The last day of the conference opened with a fourth and last panel, which explored the topics of draft evasion, desertion, imprisonment and their consequences. As part of her doctoral thesis SARAH MAYA VERCRUYSSE (Luxembourg) examined the resettlements (“Umsiedlung”) of families of Luxembourgish deserters and draft evaders and juxtaposed this with the National Socialist principle of family liability (“Sippenhaft”).

PHILIPPE GENY (Pessac) spoke about the captivity of “malgré-nous” from Alsace and Moselle in POW camps of the Western Allies.

KONRAD GRACZYK (Katowice) focused on aiding and abetting desertion in the jurisdiction of the German Special Courts in the occupied territories of Poland. Based on an examination of judgments handed down by the Special Courts, he elaborated on the notion of complicity in desertion and the legal grounds for prosecution.

TOBIAS KOSSYTORZ (Fiesole/Florence) closed the panel with a lecture on draft evaders from Alsace who resisted their forced incorporation into the German armed forces by fleeing to neighbouring Switzerland. His focus lay on their everyday experience in Switzerland, which he categorised as “privileged precarity”: precarious because of an unrealistically tight legal framework, harsh labour conditions and tensions with local populations, but privileged when compared to the situation of their conscripted peers.

The conference was concluded by DENIS SCUTO, who summarised the main discussion points of the conference and the main insights that were obtained. He noted the importance of first-hand documents and official records in obtaining information on personal experiences, but stressed the necessary caution that researchers must take when dealing with these sources. They must also be careful not to be drawn into master narratives, and instead show the diversity of experiences and bring this knowledge to the wider public. Despite the great progress made in recent decades, the conference also revealed significant research gaps, as well as opportunities for future research, such as the experiences of conscripted women in the Reichsarbeitsdienst.

Conference overview:



Jörg Echternkamp (Potsdam): Historicizing Experiences of War: Profits and Pitfalls of Narratological Approaches

Panel 1 - Mechanisms of Recruitment and Military Service
Moderator: Peter M. Quadflieg (Wiesbaden)

Denis Scuto (Luxembourg): Naturalisation and Military Service during the Second World War

Nina Janz (Luxembourg): Being a Soldier – Between Individual and Soldierly Experientality of Luxembourgish Recruits in WWII

Klemen Kocjancic (Ljubljana): Fighting for the Enemy: Recruitment of Slovenians for the Waffen-SS during the Second World War

Panel 2 - Shifting Allegiances
Moderator: Christoph Brüll (Luxembourg)

Zdenko Maršálek (Prague): Identity Change as a Survival Strategy: Forcibly Mobilized Wehrmacht Soldiers Applying for the Allied Armies-In-Exile

Felix Streicher (Maastricht) and Nina Janz (Luxembourg): From ‘Forced Conscription’ to Compulsory Military Service: Luxembourg’s ‘Forced Conscripts’ and the Question of Post-War Military Service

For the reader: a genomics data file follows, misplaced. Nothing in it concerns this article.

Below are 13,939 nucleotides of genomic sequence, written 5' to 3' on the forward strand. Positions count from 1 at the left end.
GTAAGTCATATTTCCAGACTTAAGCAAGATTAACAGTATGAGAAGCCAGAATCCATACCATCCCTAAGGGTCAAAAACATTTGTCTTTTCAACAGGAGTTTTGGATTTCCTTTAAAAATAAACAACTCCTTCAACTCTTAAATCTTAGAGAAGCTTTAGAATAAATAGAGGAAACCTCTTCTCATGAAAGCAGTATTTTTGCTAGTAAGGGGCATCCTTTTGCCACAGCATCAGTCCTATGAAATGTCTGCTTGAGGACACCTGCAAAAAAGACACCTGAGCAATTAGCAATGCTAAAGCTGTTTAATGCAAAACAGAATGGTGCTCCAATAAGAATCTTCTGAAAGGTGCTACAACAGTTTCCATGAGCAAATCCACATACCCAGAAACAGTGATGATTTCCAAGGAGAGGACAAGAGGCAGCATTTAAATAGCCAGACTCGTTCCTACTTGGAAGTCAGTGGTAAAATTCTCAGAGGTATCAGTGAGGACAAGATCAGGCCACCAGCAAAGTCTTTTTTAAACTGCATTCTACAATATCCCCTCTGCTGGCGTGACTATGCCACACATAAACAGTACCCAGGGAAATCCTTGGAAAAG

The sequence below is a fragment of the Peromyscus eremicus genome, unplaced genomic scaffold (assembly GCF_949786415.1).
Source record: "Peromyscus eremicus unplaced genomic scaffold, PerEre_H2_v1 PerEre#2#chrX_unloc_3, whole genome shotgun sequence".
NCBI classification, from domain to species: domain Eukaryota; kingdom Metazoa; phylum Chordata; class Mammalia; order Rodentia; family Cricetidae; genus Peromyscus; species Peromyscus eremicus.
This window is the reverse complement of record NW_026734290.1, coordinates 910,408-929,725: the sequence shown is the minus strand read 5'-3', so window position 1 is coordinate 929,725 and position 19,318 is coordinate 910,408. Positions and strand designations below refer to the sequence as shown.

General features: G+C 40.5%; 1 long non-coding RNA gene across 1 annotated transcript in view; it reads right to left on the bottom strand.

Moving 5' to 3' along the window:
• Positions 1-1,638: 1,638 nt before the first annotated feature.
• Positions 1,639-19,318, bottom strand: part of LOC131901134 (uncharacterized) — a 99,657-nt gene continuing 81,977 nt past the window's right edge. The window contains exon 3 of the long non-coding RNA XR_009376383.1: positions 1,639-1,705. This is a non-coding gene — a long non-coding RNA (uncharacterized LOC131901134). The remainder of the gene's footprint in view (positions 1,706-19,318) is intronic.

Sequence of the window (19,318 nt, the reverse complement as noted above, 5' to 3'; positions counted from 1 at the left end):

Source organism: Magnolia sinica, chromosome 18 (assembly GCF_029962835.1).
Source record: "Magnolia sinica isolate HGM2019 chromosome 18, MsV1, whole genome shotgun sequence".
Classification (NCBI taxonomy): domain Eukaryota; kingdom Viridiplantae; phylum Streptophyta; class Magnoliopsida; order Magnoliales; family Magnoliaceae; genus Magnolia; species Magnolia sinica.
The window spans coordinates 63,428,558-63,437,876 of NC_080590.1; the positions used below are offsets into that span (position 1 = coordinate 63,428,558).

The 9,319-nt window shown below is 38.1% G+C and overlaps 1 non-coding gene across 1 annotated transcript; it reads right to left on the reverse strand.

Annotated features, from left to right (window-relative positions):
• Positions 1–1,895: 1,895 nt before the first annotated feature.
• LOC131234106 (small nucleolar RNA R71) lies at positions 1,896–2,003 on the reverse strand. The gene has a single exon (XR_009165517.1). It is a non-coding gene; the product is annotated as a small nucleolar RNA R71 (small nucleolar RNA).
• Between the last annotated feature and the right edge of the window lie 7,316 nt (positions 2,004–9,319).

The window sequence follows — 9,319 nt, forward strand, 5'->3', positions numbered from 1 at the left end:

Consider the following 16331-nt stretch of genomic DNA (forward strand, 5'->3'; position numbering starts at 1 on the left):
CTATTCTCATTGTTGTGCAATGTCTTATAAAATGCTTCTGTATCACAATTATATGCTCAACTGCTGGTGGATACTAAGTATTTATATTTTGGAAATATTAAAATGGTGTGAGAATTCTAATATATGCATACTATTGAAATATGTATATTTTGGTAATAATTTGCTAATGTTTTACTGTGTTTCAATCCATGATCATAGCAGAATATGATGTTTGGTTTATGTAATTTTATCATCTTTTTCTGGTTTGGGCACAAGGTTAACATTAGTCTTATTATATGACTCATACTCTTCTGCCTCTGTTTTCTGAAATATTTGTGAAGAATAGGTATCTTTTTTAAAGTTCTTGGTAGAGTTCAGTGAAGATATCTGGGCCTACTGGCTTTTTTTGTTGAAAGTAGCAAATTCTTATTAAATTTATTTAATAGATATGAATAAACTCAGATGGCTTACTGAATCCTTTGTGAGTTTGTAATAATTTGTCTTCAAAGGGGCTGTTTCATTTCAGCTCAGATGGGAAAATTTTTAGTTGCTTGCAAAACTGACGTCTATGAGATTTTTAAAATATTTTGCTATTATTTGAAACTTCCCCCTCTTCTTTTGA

Machteld Venken (Luxembourg): Friends and/or Enemies? Conflicting Loyalties among Soldiers Fighting Both in the German Army and the Allied Forces

Panel 3 - War Experiences from Below
Moderator: Sonja Kmec (Luxembourg)

Philippe Beck (Eupen): Adaptive Stances of East Belgians in the Wehrmacht and Reichsarbeitsdienst (1940-1945) – Insights Through Ego-Documents

Monika Kokalj Kočevar (Ljubljana): Forcibly Mobilised Slovene Soldiers in Wehrmacht – Diaries' Analysis of their War Experiences

Inna Ganschow (Luxembourg): Paper and Ink in the Soviet Camp 188 in Tambov: Capturing the Camp Life of Luxembourger Conscripts

David W. Wildermuth (Shippensburg): Navigating War and Identity: Malgré-Nous Marc(z)ell Wolfersberger in the German Army, 1942-1944


Elizabeth Vlossak (St. Catharines): 'Forced Conscripts' in History and Memory

Panel 4 - Draft Evasion, Desertion, Imprisonment and their Consequences
Moderator: Jean-Noel Grandhomme (Nancy)

Sarah Maya Vercruysse (Luxembourg): Family Liability and Umsiedlung – Consequences of Desertion on Families of Luxembourgish Recruits (1942-1945)

Philippe Gény (Pessac/Bordeaux): La Captivité des Malgré-Nous Alsaciens & Mosellans chez les Alliés Anglo-Saxons

Konrad Graczyk (Katowice): Beihilfe zur Fahnenflucht in der Rechtsprechung der Deutschen Sondergerichten auf den Besetzten Gebieten Polens (1939-1945)

Tobias Kossytor (Fiesole/Florence): Alsatian Draft Evaders in Switzerland (1942-1945)

Closing discussion

1 The conference was hosted in connection with the FNR CORE research project “WARLUX – Soldiers and their communities in WWII: The impact and legacy of war experiences in Luxembourg”, launched at the C²DH in 2020.
2 Peter M. Quadflieg, “Zwangssoldaten” und “Ons Jongen”: Eupen-Malmedy und Luxemburg als Rekrutierungsgebiet der deutschen Wehrmacht im Zweiten Weltkrieg, Aachen 2008; Frédéric Stroh / Peter M. Quadflieg, L’incorporation de force dans les territoires annexés par le IIIe Reich = Die Zwangsrekrutierung in den vom Dritten Reich annektierten Gebieten: 1939-1945, Strasbourg, 2017; Zdenko Maršálek et al., Zwangsrekrutierte in die Wehrmacht: Mobilisation – Widerspruch – Widerstand – Gedächtnis in der schlesischen, tschechischen und slowenischen Perspektive, Prague 2021.